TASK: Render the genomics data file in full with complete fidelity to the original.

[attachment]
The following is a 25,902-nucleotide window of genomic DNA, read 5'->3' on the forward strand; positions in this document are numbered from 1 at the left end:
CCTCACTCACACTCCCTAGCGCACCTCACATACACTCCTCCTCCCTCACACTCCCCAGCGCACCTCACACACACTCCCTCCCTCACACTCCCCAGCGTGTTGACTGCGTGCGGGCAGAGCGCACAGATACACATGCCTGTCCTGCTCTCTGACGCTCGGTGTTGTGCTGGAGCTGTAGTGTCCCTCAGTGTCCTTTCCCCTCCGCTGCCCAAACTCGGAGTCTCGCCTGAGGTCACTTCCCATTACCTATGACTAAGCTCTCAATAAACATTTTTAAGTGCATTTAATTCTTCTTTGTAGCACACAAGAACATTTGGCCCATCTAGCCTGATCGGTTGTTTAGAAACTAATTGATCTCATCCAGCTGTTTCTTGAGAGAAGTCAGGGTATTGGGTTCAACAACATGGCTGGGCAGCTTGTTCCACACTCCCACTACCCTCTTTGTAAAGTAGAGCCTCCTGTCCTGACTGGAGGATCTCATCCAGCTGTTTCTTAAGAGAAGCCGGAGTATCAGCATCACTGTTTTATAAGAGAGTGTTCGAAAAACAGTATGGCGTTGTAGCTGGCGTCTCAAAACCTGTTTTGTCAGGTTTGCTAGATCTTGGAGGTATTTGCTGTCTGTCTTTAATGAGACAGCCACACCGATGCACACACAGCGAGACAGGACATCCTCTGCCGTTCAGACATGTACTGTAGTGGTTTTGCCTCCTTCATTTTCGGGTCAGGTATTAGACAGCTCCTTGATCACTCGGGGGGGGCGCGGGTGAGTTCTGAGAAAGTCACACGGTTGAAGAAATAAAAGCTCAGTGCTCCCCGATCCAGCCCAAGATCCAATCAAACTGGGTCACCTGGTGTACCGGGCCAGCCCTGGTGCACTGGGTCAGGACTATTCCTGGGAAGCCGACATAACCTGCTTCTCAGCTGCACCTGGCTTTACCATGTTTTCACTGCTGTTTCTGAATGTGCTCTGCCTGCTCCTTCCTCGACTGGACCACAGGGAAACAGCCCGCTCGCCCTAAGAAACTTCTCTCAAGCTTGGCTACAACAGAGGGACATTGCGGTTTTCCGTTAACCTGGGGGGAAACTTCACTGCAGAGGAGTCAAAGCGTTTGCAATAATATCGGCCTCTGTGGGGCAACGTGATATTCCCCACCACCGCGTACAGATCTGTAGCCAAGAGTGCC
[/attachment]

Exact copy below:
The following is a 25,902-nucleotide window of genomic DNA, read 5'->3' on the forward strand; positions in this document are numbered from 1 at the left end:
CCTCACTCACACTCCCTAGCGCACCTCACATACACTCCTCCTCCCTCACACTCCCCAGCGCACCTCACACACACTCCCTCCCTCACACTCCCCAGCGTGTTGACTGCGTGCGGGCAGAGCGCACAGATACACATGCCTGTCCTGCTCTCTGACGCTCGGTGTTGTGCTGGAGCTGTAGTGTCCCTCAGTGTCCTTTCCCCTCCGCTGCCCAAACTCGGAGTCTCGCCTGAGGTCACTTCCCATTACCTATGACTAAGCTCTCAATAAACATTTTTAAGTGCATTTAATTCTTCTTTGTAGCACACAAGAACATTTGGCCCATCTAGCCTGATCGGTTGTTTAGAAACTAATTGATCTCATCCAGCTGTTTCTTGAGAGAAGTCAGGGTATTGGGTTCAACAACATGGCTGGGCAGCTTGTTCCACACTCCCACTACCCTCTTTGTAAAGTAGAGCCTCCTGTCCTGACTGGAGGATCTCATCCAGCTGTTTCTTAAGAGAAGCCGGAGTATCAGCATCACTGTTTTATAAGAGAGTGTTCGAAAAACAGTATGGCGTTGTAGCTGGCGTCTCAAAACCTGTTTTGTCAGGTTTGCTAGATCTTGGAGGTATTTGCTGTCTGTCTTTAATGAGACAGCCACACCGATGCACACACAGCGAGACAGGACATCCTCTGCCGTTCAGACATGTACTGTAGTGGTTTTGCCTCCTTCATTTTCGGGTCAGGTATTAGACAGCTCCTTGATCACTCGGGGGGGGCGCGGGTGAGTTCTGAGAAAGTCACACGGTTGAAGAAATAAAAGCTCAGTGCTCCCCGATCCAGCCCAAGATCCAATCAAACTGGGTCACCTGGTGTACCGGGCCAGCCCTGGTGCACTGGGTCAGGACTATTCCTGGGAAGCCGACATAACCTGCTTCTCAGCTGCACCTGGCTTTACCATGTTTTCACTGCTGTTTCTGAATGTGCTCTGCCTGCTCCTTCCTCGACTGGACCACAGGGAAACAGCCCGCTCGCCCTAAGAAACTTCTCTCAAGCTTGGCTACAACAGAGGGACATTGCGGTTTTCCGTTAACCTGGGGGGAAACTTCACTGCAGAGGAGTCAAAGCGTTTGCAATAATATCGGCCTCTGTGGGGCAACGTGATATTCCCCACCACCGCGTACAGATCTGTAGCCAAGAGTGCC